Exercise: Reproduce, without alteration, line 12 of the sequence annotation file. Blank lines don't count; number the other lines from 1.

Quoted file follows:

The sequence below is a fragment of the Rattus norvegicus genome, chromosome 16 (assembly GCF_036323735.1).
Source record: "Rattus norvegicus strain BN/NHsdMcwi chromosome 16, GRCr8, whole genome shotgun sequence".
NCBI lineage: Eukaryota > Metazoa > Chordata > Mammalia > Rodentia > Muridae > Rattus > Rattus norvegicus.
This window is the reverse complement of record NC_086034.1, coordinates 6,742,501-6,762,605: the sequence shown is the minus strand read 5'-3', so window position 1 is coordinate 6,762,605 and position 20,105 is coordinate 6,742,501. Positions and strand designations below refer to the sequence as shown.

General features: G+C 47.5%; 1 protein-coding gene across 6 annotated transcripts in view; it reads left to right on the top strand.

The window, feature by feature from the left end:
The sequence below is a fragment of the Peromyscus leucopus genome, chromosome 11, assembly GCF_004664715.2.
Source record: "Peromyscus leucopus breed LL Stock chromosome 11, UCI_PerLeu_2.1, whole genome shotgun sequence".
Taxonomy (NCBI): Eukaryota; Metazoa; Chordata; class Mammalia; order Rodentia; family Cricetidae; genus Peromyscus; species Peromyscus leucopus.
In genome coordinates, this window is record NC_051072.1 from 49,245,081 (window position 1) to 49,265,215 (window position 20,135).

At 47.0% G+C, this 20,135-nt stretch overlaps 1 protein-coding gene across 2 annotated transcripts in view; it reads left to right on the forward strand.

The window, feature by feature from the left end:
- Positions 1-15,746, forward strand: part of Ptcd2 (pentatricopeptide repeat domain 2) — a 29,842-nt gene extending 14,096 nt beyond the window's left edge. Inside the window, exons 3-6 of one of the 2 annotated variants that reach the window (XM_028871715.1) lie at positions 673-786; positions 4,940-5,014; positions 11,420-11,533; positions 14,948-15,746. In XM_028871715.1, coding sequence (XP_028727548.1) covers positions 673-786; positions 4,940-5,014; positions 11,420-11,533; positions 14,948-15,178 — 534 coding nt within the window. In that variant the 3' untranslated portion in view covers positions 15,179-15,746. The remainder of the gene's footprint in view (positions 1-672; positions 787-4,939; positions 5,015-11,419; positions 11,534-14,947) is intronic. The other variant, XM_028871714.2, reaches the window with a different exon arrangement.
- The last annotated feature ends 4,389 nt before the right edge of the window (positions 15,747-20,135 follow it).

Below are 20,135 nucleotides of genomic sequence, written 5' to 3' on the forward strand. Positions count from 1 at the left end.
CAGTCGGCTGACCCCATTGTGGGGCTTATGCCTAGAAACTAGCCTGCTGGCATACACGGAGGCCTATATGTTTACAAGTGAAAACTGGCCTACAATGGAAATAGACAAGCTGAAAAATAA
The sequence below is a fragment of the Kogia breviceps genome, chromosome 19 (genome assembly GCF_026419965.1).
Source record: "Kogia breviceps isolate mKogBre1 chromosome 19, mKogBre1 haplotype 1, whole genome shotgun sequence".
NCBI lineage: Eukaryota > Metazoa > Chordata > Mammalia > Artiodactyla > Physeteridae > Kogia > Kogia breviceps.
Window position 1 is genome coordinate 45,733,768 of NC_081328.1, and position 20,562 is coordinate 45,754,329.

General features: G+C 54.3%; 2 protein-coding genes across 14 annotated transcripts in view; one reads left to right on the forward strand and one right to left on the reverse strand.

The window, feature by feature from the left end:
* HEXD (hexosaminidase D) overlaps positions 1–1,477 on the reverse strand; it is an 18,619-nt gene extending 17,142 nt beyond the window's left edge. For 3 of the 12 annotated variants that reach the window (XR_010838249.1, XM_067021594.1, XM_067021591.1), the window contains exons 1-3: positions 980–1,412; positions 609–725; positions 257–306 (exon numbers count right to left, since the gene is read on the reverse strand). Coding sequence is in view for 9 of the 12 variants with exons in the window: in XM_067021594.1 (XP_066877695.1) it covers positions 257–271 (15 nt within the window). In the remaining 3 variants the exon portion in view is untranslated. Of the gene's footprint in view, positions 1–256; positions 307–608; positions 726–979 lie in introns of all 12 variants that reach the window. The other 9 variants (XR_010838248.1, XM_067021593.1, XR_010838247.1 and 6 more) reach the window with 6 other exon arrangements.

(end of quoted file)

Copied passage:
The window, feature by feature from the left end: